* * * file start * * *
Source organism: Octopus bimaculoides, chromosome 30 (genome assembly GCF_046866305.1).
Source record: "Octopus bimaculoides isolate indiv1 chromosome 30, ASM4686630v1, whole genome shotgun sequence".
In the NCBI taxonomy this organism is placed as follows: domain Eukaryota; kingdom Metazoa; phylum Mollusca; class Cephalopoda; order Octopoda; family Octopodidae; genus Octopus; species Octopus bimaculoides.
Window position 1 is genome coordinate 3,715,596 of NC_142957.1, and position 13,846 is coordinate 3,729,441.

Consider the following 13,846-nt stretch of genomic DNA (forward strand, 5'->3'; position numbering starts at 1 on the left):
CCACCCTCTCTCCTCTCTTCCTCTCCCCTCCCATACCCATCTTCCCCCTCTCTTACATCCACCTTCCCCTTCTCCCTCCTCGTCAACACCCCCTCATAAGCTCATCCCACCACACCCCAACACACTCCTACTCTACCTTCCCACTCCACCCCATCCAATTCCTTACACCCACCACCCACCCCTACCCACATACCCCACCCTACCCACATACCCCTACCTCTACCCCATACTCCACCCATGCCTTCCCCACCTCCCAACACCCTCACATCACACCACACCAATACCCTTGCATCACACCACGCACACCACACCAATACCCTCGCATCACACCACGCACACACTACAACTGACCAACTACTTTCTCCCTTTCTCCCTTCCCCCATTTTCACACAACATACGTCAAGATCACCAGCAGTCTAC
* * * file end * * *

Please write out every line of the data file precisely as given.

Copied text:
Source organism: Octopus bimaculoides, chromosome 30 (genome assembly GCF_046866305.1).
Source record: "Octopus bimaculoides isolate indiv1 chromosome 30, ASM4686630v1, whole genome shotgun sequence".
In the NCBI taxonomy this organism is placed as follows: domain Eukaryota; kingdom Metazoa; phylum Mollusca; class Cephalopoda; order Octopoda; family Octopodidae; genus Octopus; species Octopus bimaculoides.
Window position 1 is genome coordinate 3,715,596 of NC_142957.1, and position 13,846 is coordinate 3,729,441.

Consider the following 13,846-nt stretch of genomic DNA (forward strand, 5'->3'; position numbering starts at 1 on the left):
CCACCCTCTCTCCTCTCTTCCTCTCCCCTCCCATACCCATCTTCCCCCTCTCTTACATCCACCTTCCCCTTCTCCCTCCTCGTCAACACCCCCTCATAAGCTCATCCCACCACACCCCAACACACTCCTACTCTACCTTCCCACTCCACCCCATCCAATTCCTTACACCCACCACCCACCCCTACCCACATACCCCACCCTACCCACATACCCCTACCTCTACCCCATACTCCACCCATGCCTTCCCCACCTCCCAACACCCTCACATCACACCACACCAATACCCTTGCATCACACCACGCACACCACACCAATACCCTCGCATCACACCACGCACACACTACAACTGACCAACTACTTTCTCCCTTTCTCCCTTCCCCCATTTTCACACAACATACGTCAAGATCACCAGCAGTCTAC